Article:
And the Brewers were hurting in more ways than in the standings. They had already lost for the season through injuries lefty starter Chris Narveson, newly-minted first baseman Mat Gamel and Alex Gonzalez, a shortstop whose defensive play had reached the level of inspirational.
For Attanasio, extending the contracts at this time demonstrated his faith in the direction of the franchise and the abilities of both Melvin and Roenicke.
Melvin's contract was extended through 2015 and Roenicke's through 2014, with a club option for '15. Before Tuesday's announcement, both were in the final guaranteed years of their deals.
Melvin, 59, also got a promotion. He's now president of baseball operations-general manager. He was previously executive vice president-general manager.
It ought to be recalled that the year before Melvin took over as GM, the Brewers were on the doorstep of competitive oblivion, putting up a record of 56-106 in 2002. Melvin and his crew patiently put together what has been a highly productive Minor League system, at least in turning out All-Star-quality position players.
That talent formed the basis of the 2011 team that won the franchise's first division title in 29 years and first postseason series in 29 years, advancing to the NL Championship Series.
Up until recently, the Brewers had not had the same kind of success in developing front-line pitching talent. Thus, Milwaukee has had to seek pitching help on the free-agent and trade markets. Some of its earlier attempts in those directions were notably unsuccessful, such as the signings of Eric Gagne and Jeff Suppan.
But more recently, a trade for CC Sabathia allowed the club to earn the NL Wild Card berth in 2008. And in 2011, offseason trades for Zack Greinke and Shaun Marcum transformed the starting rotation and lifted the Brewers to the top of the NL Central and into the postseason. Those trades were made possible by the wealth of prospects that the Milwaukee farm system had developed. That kind of systemic success will have to persist for the Brewers to have continued success.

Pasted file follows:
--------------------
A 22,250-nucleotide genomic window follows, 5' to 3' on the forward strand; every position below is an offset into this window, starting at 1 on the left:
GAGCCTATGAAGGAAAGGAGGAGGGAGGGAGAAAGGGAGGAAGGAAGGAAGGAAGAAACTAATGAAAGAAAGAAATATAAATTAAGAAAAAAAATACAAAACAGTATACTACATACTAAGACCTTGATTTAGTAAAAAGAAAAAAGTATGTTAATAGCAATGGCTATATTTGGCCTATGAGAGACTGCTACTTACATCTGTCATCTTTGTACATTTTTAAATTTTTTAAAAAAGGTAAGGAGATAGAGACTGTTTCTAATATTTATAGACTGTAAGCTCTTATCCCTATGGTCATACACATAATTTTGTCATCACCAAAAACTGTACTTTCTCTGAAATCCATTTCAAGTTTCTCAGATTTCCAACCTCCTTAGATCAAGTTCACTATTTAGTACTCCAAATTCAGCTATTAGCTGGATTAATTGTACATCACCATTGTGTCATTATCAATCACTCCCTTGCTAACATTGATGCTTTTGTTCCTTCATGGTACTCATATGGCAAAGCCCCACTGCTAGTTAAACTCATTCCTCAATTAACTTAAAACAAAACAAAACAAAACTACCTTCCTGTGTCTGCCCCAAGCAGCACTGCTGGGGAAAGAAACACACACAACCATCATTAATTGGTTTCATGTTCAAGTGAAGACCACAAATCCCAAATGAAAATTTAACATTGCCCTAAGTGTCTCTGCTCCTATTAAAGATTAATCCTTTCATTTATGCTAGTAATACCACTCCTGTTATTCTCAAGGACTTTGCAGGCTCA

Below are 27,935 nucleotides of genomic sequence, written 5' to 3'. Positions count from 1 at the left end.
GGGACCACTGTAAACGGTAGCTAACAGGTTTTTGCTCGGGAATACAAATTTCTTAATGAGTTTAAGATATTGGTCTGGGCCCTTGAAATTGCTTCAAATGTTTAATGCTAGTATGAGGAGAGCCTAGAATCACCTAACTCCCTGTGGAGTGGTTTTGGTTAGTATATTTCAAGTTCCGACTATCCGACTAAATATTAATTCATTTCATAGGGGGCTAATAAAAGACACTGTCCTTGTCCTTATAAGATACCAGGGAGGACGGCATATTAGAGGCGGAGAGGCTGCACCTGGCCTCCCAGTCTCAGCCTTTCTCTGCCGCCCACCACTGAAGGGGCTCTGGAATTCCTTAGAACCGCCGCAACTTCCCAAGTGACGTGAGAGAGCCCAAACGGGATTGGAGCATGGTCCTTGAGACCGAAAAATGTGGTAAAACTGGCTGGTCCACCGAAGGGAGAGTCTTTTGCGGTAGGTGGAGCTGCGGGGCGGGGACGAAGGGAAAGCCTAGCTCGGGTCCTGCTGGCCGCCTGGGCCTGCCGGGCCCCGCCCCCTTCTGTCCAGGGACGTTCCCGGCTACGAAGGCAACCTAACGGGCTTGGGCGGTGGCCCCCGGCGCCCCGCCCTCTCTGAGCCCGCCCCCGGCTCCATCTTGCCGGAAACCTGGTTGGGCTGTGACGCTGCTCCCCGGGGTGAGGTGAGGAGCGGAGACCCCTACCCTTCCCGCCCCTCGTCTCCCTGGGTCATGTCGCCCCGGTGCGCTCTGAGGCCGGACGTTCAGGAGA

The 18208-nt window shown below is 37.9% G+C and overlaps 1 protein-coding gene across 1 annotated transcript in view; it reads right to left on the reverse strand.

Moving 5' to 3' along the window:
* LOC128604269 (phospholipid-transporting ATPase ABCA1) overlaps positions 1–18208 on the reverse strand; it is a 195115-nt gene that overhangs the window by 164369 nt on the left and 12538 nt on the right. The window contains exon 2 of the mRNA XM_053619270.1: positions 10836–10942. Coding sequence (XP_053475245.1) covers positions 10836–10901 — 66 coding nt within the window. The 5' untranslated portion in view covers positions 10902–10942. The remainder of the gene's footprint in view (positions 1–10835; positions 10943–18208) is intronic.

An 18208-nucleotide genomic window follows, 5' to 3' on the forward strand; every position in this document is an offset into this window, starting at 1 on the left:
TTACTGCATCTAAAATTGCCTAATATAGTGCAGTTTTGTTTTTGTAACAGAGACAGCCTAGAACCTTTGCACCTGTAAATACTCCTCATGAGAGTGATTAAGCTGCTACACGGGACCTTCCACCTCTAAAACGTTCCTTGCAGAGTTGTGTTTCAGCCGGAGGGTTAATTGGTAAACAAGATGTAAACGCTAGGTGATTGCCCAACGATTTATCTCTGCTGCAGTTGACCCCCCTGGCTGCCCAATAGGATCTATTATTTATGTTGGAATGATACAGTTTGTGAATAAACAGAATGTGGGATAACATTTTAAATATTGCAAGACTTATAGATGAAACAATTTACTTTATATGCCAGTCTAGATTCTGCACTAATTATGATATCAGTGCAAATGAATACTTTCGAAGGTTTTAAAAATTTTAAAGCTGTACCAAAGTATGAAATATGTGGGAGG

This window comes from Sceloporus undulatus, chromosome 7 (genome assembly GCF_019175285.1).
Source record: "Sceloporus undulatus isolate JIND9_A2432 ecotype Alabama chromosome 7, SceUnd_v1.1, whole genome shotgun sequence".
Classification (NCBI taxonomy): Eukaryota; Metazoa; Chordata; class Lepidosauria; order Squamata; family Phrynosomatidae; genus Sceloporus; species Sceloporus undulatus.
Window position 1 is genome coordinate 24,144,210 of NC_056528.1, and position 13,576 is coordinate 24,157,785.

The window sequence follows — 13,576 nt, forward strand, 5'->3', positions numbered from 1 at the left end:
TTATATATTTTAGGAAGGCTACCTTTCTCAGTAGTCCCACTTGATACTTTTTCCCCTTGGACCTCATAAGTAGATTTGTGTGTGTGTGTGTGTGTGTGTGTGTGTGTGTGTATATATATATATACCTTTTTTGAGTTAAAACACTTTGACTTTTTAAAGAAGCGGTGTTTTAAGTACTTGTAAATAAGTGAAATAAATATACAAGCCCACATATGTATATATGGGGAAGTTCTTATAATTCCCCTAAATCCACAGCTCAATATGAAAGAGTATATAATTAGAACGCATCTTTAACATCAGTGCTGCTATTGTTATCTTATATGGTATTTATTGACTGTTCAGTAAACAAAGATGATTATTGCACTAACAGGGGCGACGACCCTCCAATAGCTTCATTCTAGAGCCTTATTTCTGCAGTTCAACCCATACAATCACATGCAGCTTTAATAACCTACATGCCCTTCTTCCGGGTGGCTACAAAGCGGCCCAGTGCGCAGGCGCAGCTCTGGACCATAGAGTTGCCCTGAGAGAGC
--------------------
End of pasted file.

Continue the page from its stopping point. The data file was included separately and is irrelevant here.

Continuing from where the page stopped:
Roenicke was a rookie big league manager last year, but that description alone didn't do him justice. He won the support of his players early, helped to foster a singularly positive environment, and he had the Brewers playing an aggressive brand of baseball. The devout sabermetricians thought he bunted too much. The old-school-percentage people thought he didn't use the intentional walk enough. But Roenicke's results won the argument, because his team won a franchise-record 96 games in the regular season.
Now the Brewers, who not that long ago went 15 years between winning seasons, have high expectations. As Attanasio put it Tuesday: "We have reached a point where we expect to field a perennially competitive team,"
Not that long ago, this would have been seen in Milwaukee as empty rhetoric. Now, it is a reasonable set of expectations.
It still won't be easy. Milwaukee is still the smallest media market in the Majors. There isn't ever going to be Yankees money available. There will be the occasional, but painful, loss of a major talent to free agency, just as in the case of Prince Fielder's departure.
But this is no lost cause. Between the retractable roof on Miller Park making baseball plausible, comfortable and enjoyable from April into October, and the willingness to spend sensibly yet aggressively on the part of Attanasio's ownership, the Brewers have drawn more than three million fans in three of the past four seasons.
Melvin and Roenicke have just been entrusted with the foreseeable future of the franchise's on-field operations. Their tasks will be anything but easy, particularly now, in light of an injury epidemic. But success is now the expectation. Melvin and Roenicke have done their parts to raise those expectations, and their rewards are suitable: more opportunities to create further success.